Throughout the 16 and 32-bit eras, Capcom’s Breath of Fire series was always solid, if not particularly ambitious. That all changed with Breath of Fire: Dragon Quarter — the fifth game in the series, although the numeral “V” was left out of the English release. This is because it’s only barely related to any of the prior games.
Sure, the main character is named a guy named Ryu, who, like all of the other games, can transform into a dragon. And there’s still a winged girl named Nina, but this time she takes on the appearance of a frail waif. Beyond that, one could barely tell its part of the same series.
If nothing else, Dragon Quarter feels like a spiritual successor to Square’s PSOne title Vagrant Story. Both feature dark, oppressive atmospheres, long segments of dungeon crawling, and minimal NPC interaction. Both are scored by legendary game music composer Hitoshi Sakimoto, although while Vagrant Story’s soundtrack leans on the atmospheric side, Dragon Quarter features more industrial and electronic influence.
And both are unrelentingly unfriendly to newcomers, and subject newcomers to a trial by fire to learn the game’s innovative intricacies — as a result, both are love-it-or-leave-it games amongst RPG fans.
Where the game’s diverge is with its battle system. Unlike most traditional RPGs, the battle segments play out like a tactical strategy RPG, allowing your selected party member to run freely around the field and attack, as long as they have action points remaining. Once you get into the meat of the game, Dragon Quarter lets you control three player characters.
Ryu is your melee fighter, but he’s hardly a tank, and is usually the most susceptible to damage. Lin uses guns, allowing her to attack from different ranges and knock enemies around the playing field. Nina, the physical weakling of the trio, utilizes magic spells that can be used to attack multiple enemies at once, or stun them with skillfully placed traps.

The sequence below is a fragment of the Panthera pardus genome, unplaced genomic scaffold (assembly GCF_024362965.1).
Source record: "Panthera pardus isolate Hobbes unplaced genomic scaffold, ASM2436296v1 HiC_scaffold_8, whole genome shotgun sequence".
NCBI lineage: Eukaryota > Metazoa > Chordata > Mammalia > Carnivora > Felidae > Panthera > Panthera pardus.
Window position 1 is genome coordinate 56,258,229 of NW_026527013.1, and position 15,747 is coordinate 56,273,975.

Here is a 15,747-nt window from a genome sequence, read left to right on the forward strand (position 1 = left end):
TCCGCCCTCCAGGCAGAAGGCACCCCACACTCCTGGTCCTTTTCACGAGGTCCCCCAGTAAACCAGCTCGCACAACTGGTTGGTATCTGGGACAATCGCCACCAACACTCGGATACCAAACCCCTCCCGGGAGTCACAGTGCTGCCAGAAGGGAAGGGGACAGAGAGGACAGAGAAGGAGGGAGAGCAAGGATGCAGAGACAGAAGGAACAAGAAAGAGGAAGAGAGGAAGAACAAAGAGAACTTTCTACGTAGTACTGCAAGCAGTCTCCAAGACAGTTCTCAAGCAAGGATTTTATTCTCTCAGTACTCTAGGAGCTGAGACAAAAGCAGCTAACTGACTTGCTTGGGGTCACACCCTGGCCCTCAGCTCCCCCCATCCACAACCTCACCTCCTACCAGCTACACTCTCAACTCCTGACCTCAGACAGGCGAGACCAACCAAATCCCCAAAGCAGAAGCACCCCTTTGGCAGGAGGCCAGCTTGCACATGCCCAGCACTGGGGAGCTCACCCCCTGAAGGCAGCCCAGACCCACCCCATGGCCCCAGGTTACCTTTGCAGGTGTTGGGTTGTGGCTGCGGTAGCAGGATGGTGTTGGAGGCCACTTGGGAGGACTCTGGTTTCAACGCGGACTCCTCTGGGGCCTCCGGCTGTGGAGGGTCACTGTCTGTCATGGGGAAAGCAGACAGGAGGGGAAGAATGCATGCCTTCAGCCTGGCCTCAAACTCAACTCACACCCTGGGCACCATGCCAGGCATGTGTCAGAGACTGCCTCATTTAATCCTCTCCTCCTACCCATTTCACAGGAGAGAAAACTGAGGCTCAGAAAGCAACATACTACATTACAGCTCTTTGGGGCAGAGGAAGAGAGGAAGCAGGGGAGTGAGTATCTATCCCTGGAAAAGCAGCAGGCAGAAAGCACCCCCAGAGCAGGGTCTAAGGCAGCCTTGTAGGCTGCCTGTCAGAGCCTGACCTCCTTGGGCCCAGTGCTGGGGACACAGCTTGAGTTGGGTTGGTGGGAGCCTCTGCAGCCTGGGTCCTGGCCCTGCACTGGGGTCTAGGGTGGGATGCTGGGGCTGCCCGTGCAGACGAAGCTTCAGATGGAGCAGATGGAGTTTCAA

Most RPGs feature similar character relationships, but Dragon Quarter so strongly defines each character’s role that none is more important than the rest, and using all of them effectively is the key to winning the game’s most brutal battles.
The other most interesting aspect of Dragon Quarter is its survival elements. Dragon Quest — with its similarly sparse save points and limited inventory and magic use — has been using these same elements all along, while most other RPGs have eliminated them for the sake of user accessibility.
Dragon Quarter has taken those elements and put them at the forefront, making for a stressful, yet exhilarating, experience. Taking a small cue from the Resident Evil games, your resources in Dragon Quarter are severely limited, at least compared to any other modern RPG where you can carry almost unlimited healing supplies.
More pressing is the D-Counter, which starts up after the first few chapters. In the previous Breath of Fire games, the dragon powers were extremely powerful attacks, and Ryu’s transformations provided a sense of awe and excitement. Here, the dragon power is a curse, slowly eating away at Ryu’s humanity.
Every few steps, the counter creeps up, slowly marching towards 100%, at which point the power consumes Ryu and the game will end. Additionally, each time Ryu calls upon his dragon powers, it chews up even more of the D-Counter, hastening his advance toward death.
Given that nearly all of the boss battles are extremely difficult, it’s all too easy to give into temptation and use these skills to easily demolish your foes, but using them too judiciously will lead to an earlier end. There’s no way to reset it, either, short of restarting the entire game.
Thankfully, at any time, you choose to begin the game from scratch, but keep some of the skills and experience you’ve learned, so subsequent playthroughs will be much quicker and easier. It even rewards players with extra cutscenes which reveal alternate angles on the game’s story.
It’s also relatively short for an RPG — the full story can be played through in less than ten hours. This same idea was carried forward with similar effect in Capcom’s Xbox 360 zombie slayer Dead Rising. Despite the frustrations inherent in this system, it makes for an intensity by removing the safety net that so many JRPGs seem to feature, and is all the better for it.